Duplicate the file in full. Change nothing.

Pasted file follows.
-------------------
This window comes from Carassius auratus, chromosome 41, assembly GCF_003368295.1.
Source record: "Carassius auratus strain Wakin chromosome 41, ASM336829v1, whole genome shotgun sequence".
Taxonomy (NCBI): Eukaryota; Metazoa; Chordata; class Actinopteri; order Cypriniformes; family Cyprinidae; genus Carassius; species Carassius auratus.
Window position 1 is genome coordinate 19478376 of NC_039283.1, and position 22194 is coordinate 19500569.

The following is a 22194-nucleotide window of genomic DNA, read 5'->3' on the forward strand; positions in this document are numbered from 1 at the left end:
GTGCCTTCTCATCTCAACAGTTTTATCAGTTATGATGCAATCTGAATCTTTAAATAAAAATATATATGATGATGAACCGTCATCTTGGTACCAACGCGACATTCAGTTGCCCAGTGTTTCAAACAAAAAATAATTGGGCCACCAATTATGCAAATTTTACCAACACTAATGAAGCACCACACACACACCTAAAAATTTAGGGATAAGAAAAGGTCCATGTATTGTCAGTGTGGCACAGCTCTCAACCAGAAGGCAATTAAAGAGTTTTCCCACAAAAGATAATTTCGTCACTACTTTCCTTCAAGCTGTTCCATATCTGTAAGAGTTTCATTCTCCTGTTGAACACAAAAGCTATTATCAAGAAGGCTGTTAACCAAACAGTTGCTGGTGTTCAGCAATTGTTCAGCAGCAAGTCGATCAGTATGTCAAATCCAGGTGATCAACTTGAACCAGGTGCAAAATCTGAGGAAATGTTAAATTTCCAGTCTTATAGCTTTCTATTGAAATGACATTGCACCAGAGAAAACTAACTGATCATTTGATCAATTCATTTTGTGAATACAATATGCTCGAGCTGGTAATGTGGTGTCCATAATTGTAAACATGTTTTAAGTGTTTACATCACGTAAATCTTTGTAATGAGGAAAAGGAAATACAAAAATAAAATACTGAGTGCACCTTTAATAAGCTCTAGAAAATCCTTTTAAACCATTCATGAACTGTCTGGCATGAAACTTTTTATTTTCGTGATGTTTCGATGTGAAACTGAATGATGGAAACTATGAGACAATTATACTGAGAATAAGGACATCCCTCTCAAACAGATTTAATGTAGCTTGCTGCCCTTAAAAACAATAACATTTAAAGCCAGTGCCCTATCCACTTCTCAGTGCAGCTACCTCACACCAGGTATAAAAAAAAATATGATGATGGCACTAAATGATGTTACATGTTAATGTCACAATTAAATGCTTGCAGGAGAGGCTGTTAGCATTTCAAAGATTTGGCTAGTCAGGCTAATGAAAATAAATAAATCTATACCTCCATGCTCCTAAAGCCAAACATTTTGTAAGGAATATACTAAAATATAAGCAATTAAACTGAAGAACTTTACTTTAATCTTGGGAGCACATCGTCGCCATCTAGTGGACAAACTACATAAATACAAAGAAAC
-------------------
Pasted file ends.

This window comes from Carassius auratus, chromosome 41, assembly GCF_003368295.1.
Source record: "Carassius auratus strain Wakin chromosome 41, ASM336829v1, whole genome shotgun sequence".
Taxonomy (NCBI): Eukaryota; Metazoa; Chordata; class Actinopteri; order Cypriniformes; family Cyprinidae; genus Carassius; species Carassius auratus.
Window position 1 is genome coordinate 19478376 of NC_039283.1, and position 22194 is coordinate 19500569.

The following is a 22194-nucleotide window of genomic DNA, read 5'->3' on the forward strand; positions in this document are numbered from 1 at the left end:
GTGCCTTCTCATCTCAACAGTTTTATCAGTTATGATGCAATCTGAATCTTTAAATAAAAATATATATGATGATGAACCGTCATCTTGGTACCAACGCGACATTCAGTTGCCCAGTGTTTCAAACAAAAAATAATTGGGCCACCAATTATGCAAATTTTACCAACACTAATGAAGCACCACACACACACCTAAAAATTTAGGGATAAGAAAAGGTCCATGTATTGTCAGTGTGGCACAGCTCTCAACCAGAAGGCAATTAAAGAGTTTTCCCACAAAAGATAATTTCGTCACTACTTTCCTTCAAGCTGTTCCATATCTGTAAGAGTTTCATTCTCCTGTTGAACACAAAAGCTATTATCAAGAAGGCTGTTAACCAAACAGTTGCTGGTGTTCAGCAATTGTTCAGCAGCAAGTCGATCAGTATGTCAAATCCAGGTGATCAACTTGAACCAGGTGCAAAATCTGAGGAAATGTTAAATTTCCAGTCTTATAGCTTTCTATTGAAATGACATTGCACCAGAGAAAACTAACTGATCATTTGATCAATTCATTTTGTGAATACAATATGCTCGAGCTGGTAATGTGGTGTCCATAATTGTAAACATGTTTTAAGTGTTTACATCACGTAAATCTTTGTAATGAGGAAAAGGAAATACAAAAATAAAATACTGAGTGCACCTTTAATAAGCTCTAGAAAATCCTTTTAAACCATTCATGAACTGTCTGGCATGAAACTTTTTATTTTCGTGATGTTTCGATGTGAAACTGAATGATGGAAACTATGAGACAATTATACTGAGAATAAGGACATCCCTCTCAAACAGATTTAATGTAGCTTGCTGCCCTTAAAAACAATAACATTTAAAGCCAGTGCCCTATCCACTTCTCAGTGCAGCTACCTCACACCAGGTATAAAAAAAAATATGATGATGGCACTAAATGATGTTACATGTTAATGTCACAATTAAATGCTTGCAGGAGAGGCTGTTAGCATTTCAAAGATTTGGCTAGTCAGGCTAATGAAAATAAATAAATCTATACCTCCATGCTCCTAAAGCCAAACATTTTGTAAGGAATATACTAAAATATAAGCAATTAAACTGAAGAACTTTACTTTAATCTTGGGAGCACATCGTCGCCATCTAGTGGACAAACTACATAAATACAAAGAAAC